Delivoix Velarus, Balouse and other co-op members say land ownership is not an issue. They say they would be ecstatic to hear former Port-au-Prince residents express interest in becoming farmers. In exchange for their help in the fields, the co-op members say, land could be found for them to build houses. Experienced farmers would work alongside newcomers to teach them everything they need to know. Crops would be shared according to how much labor is put in, providing food for subsistence or for nearby markets.
Agencies focus on food aid
Relief agencies are mobilizing to help the country grow more food, mindful of the fact that Haiti cannot rely on handouts forever.
FAO is asking for permission to divert $4 million to grow more food in Artibonite department — Haiti’s principal food production area — from a $13 million grant by the European Commission, in response to the emergency the quake created. They say the program would yield 4,500 metric tons of rice, 850 tons of beans and 1,700 tons of sorghum.
But thus far, most indicators show development agencies continue to prioritize food aid instead of food production, in Haiti and other needy nations.
In its most recent budget request, the U.S. Agency for International Development (USAID) proposed spending $1.2 billion globally on helping poor farmers grow more food, while asking Congress for $4.2 billion for food aid, almost all of which will be spent on purchases from American farmers. Most recently, USAID was helping agriculture officials boost Haiti’s production of mangoes — for export to the United States.
With food prices rising sharply in the wake of the quake, agencies are boosting food aid. The quake-affected areas are now nearly completely covered by food distribution efforts, and aid disbursement will shift in weeks ahead to rural areas, particularly to the food-growing regions of Centre and Artibonite departments.
World Vision, USAID and the United Nations all insist that the coming rush of free food won’t compete with local farmers but will instead help feed populations that the rural communities cannot support. Over time, the World Food Programme promises to purchase more food aid locally as a means to promote Haiti’s agricultural economy and restore its broken links to urban markets.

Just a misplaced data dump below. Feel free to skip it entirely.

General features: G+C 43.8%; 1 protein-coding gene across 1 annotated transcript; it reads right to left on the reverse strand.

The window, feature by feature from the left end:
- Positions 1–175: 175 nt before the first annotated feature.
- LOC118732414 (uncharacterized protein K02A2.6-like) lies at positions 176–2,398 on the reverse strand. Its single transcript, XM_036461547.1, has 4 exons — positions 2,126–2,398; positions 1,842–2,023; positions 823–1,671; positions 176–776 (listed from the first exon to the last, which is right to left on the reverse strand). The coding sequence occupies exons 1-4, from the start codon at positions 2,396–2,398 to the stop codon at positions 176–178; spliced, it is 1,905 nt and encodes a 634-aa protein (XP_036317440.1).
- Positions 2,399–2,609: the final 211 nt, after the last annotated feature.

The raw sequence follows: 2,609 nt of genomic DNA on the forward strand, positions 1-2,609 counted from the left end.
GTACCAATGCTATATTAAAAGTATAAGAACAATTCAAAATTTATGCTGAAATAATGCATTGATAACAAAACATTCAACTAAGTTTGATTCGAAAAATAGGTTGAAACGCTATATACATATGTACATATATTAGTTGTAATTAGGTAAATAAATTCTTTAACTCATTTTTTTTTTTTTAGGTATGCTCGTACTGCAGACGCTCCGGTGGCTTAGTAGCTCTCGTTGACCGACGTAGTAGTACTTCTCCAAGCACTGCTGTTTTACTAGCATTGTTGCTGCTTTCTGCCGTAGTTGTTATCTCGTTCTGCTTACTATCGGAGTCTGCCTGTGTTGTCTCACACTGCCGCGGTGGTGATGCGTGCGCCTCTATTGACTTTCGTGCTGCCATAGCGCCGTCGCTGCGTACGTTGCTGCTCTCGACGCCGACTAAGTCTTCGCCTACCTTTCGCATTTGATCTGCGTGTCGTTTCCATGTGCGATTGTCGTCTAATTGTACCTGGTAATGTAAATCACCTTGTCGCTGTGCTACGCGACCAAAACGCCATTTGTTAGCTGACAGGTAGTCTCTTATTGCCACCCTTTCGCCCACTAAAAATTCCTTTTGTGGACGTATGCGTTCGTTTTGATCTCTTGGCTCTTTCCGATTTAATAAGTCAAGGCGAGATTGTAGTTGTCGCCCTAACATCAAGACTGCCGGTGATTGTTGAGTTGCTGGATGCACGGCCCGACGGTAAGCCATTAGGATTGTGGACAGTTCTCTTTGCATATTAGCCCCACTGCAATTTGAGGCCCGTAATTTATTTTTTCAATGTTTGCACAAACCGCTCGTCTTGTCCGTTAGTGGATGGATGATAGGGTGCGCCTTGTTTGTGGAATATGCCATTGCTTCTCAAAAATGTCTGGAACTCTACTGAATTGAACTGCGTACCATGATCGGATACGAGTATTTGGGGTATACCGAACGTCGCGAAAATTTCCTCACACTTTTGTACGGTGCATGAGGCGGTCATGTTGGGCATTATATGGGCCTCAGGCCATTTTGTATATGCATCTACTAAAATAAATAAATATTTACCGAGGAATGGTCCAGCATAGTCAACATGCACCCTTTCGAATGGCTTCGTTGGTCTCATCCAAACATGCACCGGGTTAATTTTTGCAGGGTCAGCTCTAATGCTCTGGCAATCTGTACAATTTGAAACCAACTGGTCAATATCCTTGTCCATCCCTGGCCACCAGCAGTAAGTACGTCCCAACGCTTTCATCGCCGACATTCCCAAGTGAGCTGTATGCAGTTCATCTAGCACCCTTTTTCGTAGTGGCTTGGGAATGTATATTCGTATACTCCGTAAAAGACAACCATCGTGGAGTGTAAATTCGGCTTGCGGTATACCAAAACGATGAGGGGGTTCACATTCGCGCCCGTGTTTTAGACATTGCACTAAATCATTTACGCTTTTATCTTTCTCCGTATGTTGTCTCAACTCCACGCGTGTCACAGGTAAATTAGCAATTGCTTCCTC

WFP had tentatively begun such a program in late 2009, but the earthquake forced changes. The agency and nongovernmental organizations made some local food purchases in the days following the disaster, but they admit that all of their purchases involved U.S. rice stored in storehouses that survived the quake.
As authorities plan for Haiti’s revival, members of the co-op here are hoping that officials overseeing the plan will change their vision of what displaced city dwellers should do for a living in their new homes.
“We feel that the co-op model also gives them the access to that, to learn more about the agricultural piece of society and how important it is,” Jean Velarus said.
Belizaire, having seen firsthand how his old hometown turned from food abundance to scarcity, is emphatic that the opportunity should be seized, utilizing the massive influx of people to help Haiti grow its own food.
“This town is full of people,” Belizaire said. “We have tons of people who can help with the cooperative now.”